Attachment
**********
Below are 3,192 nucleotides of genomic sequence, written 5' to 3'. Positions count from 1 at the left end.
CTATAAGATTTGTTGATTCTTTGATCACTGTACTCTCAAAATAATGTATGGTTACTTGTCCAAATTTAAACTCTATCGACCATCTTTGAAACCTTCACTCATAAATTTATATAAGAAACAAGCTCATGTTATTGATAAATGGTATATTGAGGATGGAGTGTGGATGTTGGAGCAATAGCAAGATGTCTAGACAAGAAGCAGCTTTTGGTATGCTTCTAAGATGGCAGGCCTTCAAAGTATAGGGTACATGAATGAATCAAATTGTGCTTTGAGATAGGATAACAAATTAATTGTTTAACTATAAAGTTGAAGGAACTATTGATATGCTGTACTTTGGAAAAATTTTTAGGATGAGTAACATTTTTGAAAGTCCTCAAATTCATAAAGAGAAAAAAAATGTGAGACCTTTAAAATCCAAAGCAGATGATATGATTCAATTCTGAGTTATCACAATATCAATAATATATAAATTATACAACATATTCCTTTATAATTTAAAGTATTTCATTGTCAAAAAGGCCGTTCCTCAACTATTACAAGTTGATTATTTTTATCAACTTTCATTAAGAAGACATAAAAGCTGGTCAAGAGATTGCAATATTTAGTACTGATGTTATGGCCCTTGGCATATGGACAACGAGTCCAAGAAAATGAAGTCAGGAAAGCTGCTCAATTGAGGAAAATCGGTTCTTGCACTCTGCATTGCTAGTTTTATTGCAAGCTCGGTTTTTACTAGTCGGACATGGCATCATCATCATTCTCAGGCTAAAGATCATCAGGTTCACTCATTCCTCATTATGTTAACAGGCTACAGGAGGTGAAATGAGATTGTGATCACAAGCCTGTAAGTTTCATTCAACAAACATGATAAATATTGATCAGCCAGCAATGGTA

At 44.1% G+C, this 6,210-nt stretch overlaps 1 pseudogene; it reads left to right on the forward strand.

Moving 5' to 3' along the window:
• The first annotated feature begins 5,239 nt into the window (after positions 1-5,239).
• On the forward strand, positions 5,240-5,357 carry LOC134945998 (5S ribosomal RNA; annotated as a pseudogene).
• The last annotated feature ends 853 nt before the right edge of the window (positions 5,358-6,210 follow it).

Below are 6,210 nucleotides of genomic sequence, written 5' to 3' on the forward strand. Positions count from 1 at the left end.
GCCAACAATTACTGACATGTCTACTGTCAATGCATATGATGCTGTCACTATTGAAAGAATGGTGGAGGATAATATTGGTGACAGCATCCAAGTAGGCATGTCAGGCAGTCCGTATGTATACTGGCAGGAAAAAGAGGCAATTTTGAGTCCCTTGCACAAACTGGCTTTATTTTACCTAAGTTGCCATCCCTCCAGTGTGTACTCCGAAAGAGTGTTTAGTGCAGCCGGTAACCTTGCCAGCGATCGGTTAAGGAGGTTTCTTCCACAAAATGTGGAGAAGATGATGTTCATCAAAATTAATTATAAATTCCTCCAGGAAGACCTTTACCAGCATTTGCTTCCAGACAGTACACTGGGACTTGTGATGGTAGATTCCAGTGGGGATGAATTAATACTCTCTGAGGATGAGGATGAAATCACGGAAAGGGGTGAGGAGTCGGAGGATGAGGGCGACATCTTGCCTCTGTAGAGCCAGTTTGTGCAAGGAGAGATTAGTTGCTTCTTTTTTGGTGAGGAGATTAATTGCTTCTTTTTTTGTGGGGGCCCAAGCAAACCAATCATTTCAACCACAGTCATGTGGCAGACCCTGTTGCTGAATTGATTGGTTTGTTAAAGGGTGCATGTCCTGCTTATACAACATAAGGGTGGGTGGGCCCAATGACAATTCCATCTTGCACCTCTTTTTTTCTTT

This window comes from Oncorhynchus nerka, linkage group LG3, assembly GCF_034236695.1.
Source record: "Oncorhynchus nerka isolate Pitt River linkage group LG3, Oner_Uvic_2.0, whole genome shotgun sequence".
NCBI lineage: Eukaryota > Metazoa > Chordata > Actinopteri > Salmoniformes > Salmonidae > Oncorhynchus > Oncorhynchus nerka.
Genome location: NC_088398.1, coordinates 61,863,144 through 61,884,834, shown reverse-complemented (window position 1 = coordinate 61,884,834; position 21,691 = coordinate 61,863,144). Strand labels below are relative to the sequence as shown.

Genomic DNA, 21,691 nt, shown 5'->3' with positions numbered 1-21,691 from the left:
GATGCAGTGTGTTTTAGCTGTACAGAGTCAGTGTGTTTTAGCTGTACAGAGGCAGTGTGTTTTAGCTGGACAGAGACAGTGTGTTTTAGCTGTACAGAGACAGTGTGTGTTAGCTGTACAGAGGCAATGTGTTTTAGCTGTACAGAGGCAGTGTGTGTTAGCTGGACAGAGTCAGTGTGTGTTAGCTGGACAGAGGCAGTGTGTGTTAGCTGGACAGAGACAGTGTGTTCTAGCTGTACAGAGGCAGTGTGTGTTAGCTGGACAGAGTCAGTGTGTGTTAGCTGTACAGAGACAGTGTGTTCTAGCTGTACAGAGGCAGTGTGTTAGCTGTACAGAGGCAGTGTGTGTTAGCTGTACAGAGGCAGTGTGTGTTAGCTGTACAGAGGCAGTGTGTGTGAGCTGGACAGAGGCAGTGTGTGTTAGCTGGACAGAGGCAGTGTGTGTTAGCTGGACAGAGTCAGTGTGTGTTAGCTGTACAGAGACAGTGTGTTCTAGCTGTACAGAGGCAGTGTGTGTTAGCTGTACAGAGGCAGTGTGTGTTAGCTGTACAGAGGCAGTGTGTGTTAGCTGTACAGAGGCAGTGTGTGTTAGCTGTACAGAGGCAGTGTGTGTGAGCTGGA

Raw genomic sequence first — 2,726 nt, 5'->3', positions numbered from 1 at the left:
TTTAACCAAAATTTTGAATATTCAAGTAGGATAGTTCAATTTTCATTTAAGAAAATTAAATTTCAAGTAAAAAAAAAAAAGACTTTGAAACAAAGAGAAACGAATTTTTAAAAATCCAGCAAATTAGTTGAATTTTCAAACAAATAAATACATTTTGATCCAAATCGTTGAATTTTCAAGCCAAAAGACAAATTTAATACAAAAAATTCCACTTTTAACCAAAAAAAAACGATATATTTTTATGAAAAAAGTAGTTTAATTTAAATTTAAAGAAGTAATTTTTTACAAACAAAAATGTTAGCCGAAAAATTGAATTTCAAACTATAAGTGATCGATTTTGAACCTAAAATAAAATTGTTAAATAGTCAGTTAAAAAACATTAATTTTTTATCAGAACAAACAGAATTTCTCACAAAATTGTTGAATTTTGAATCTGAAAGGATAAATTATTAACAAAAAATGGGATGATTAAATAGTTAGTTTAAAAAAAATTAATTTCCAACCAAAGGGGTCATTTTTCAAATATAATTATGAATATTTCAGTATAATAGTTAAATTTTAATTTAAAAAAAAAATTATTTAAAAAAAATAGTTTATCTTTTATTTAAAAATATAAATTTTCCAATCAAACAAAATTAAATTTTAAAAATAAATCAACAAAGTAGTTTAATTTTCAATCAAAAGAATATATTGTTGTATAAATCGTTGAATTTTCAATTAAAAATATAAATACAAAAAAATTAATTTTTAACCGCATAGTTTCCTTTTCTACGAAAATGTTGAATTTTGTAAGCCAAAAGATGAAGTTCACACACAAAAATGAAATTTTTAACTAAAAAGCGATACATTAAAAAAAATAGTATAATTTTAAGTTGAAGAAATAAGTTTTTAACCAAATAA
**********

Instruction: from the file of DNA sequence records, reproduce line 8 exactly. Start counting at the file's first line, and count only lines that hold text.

Below are 6,210 nucleotides of genomic sequence, written 5' to 3' on the forward strand. Positions count from 1 at the left end.